That said, I find that the void I sense looking at these images is what compels me to continue to look.
In two current shows in New York, Still Life, curated by Jon Feinstein, at the Camera Club, November 5 – December 19, and Surface Tension: Contemporary Photographs from the Collection, curated by Mia Fineman, at the Metropolitan Museum, I am struck by the insertion of historical work placed in proximity to contemporary images.
The title Still Life is a pun: still life as an artistic term is meant to be arrangements of things, often humble and domestic, such as Dutch 17th century painted floral studies or tabletop displays. The French term, nature morte, is even more explicit in a tacit understanding of that which is viewed being wrenched from the world of the living to a static collection of some sort. In Jon Feinstein’s show, the work is all portraiture, which in conventional terms is the antithesis of the still life: the portraits are presented as a series of masks, as formal, technological constructions. The title “Still Life” also alludes to the stilling of life, which reminds me of the panic of the portraitist in the Edgar Allan Poe story “The Oval Portrait” in which the finished portrait enacts an occult death of the model, to the horror of the artist. Or, as Oliver Wendell Holmes wrote in 1859, about the stereograph, “Form is henceforth divorced from matter. In fact, matter as a visible object is of no great use any longer, except as the mould on which form is shaped. Give us a few negatives of a thing worth seeing, taken from different points of view, and that is all we want of it.” There is also a Barthesian sadness to the title, as it alludes to the morbidity of the photograph – all we see in a photograph no longer exists as such.
Still Life includes studio work by two former members of the Camera Club, Louis S. Davidson and John Hutchins. Davidson was also a former president of the CCNY. Hutchins was also a dramatic coach who had worked with Cary Grant, Genger Rogers, Tallulah Bankhead and Lauren Bacall. He also lectured on photography through the US.
Working with models and elaborate studio lighting represented refined skill sets and photographic knowledge at its acme when these images were made in the 1940s. In hindsight, what we see now are images of great plasticity but adrift from any context beyond their surfaces. Sixty-some years does not necessarily represent much on a time line but in terms of the contexts we need to sustain meaning in photographs, it is apparent how simple and easy it is for such armature to disappear. What we are left with is the aesthetic experience of a mask, as a cipher to what had been.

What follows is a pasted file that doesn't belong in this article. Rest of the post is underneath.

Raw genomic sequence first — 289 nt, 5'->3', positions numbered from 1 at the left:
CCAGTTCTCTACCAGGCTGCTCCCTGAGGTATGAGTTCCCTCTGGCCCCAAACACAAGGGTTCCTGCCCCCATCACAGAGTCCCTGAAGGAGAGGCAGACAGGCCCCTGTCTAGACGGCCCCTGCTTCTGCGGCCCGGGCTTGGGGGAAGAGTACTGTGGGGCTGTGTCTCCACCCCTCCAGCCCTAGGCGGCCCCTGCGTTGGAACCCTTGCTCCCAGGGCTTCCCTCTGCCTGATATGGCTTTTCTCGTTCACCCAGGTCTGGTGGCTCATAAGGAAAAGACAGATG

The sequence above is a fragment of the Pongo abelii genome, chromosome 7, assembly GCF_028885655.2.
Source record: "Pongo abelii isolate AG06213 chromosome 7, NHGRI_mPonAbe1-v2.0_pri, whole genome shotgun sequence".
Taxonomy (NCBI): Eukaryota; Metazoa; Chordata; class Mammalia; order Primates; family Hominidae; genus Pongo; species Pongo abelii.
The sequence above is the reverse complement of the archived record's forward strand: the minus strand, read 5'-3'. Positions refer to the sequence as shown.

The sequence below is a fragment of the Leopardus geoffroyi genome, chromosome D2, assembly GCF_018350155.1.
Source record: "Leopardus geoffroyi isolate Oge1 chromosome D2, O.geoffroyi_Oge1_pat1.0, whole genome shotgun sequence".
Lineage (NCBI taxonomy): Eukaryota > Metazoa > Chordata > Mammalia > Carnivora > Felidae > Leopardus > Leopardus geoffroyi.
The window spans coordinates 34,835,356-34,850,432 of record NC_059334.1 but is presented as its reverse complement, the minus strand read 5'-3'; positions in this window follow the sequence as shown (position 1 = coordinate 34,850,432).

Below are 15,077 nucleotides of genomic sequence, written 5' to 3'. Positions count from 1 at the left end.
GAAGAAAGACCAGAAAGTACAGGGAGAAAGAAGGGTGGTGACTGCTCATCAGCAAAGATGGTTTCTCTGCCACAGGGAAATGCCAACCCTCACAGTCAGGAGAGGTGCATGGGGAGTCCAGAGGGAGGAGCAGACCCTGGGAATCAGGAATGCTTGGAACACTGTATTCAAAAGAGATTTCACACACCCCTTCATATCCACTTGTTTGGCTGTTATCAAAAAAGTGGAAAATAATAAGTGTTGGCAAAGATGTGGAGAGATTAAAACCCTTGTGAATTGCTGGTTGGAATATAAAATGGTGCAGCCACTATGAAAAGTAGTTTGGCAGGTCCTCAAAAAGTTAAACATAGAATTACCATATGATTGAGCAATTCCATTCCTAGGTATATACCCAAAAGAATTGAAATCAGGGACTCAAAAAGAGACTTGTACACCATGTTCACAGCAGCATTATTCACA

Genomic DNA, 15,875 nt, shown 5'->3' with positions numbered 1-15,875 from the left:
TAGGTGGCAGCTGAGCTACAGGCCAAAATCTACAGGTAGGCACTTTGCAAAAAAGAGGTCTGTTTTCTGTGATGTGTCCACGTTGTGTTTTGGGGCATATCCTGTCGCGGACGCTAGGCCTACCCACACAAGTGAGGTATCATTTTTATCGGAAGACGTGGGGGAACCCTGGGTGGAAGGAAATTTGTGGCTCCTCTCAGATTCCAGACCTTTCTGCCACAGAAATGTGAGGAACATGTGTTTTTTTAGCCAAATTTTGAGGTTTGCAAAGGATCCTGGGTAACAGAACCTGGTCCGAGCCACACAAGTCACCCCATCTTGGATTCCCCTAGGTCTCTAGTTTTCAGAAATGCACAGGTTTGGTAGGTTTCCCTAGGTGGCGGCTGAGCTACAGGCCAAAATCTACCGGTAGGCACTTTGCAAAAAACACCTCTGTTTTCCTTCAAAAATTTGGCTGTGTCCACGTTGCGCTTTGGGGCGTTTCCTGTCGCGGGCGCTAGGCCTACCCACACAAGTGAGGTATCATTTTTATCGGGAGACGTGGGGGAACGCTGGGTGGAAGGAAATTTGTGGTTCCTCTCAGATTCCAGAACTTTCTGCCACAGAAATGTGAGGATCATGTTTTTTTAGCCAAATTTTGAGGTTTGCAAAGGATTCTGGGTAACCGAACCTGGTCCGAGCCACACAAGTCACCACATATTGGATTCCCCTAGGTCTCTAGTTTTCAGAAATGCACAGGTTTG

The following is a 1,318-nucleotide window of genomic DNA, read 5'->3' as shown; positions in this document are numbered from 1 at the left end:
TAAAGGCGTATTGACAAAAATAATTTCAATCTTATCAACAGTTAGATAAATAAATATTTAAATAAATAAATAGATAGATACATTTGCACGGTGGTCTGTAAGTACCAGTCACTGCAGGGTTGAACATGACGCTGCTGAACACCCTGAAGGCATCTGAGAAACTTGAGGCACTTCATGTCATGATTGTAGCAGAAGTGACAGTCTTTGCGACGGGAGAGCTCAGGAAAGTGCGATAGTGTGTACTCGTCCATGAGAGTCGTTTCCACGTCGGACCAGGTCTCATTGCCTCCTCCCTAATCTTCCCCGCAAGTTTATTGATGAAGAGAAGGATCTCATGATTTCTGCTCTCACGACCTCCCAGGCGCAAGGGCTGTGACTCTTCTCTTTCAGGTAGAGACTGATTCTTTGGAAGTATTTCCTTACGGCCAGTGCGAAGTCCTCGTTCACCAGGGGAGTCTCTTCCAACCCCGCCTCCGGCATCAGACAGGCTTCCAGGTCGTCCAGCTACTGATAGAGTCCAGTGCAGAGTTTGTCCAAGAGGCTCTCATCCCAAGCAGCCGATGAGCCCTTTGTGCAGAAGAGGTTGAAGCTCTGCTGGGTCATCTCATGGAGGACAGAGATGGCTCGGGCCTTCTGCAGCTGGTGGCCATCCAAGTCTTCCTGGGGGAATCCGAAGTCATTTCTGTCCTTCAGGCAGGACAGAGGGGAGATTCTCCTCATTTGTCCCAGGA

A sense of future archaeological inquiry informs the selection of the contemporary work, of the portrait as a mysterious other, which can be confirmed in its formal arrangements, but otherwise evades our prying eyes.
At the Metropolitan, the show Surface Tension brings together mostly contemporary photographic artistic work which explores the “thingness” of the photograph, it’s intersections with that which it records or traces. This can include a 1:1 replica, such as a digitally stitched image of pavement (by Matthew Coolidge), physical actions upon the photographic paper by hand (Marco Breuer) or light (photograms by Adam Fuss), or light leaks which disturb a conventional image but which make it a unique thing (Wolfgang Tillmans). The show makes a case for looking at some contemporary practices, with their meta-consciousness of forms, as echoes of earlier photographic forms.
This is done with a remarkable vitrine in which there is a copy of the first photographic book, Anna Atkins’ Photographs of British Algae – Cyanotype Impressions, self-published in 1843, which predates William Henry Fox Talbot’s The Pencil of Nature, published in 1844. Atkins’ images are all photograms – the algae specimens are identified by their forms, which are seen in negative on the blue field of the treated paper. The images circulated loosely & were bound by their recipients. There are less than 20 known copies of the book. What I find so resourceful & simple to the book is that the images constitute the pages. Atkins was a botanist and amateur photographer – such an elegant solution to bookmaking.
Also in the show is a remarkable salt print facsimile of a medieval religious text, by Roger Fenton. Both Atkins & Fenton used “originals” to trace something which then be reproduced. One can’t help but see this as an aspect to a lost “golden age” (or perhaps more appropriately “silver”) of photography when it existed as a new technology and as such could be used in a remarkably fluid manner.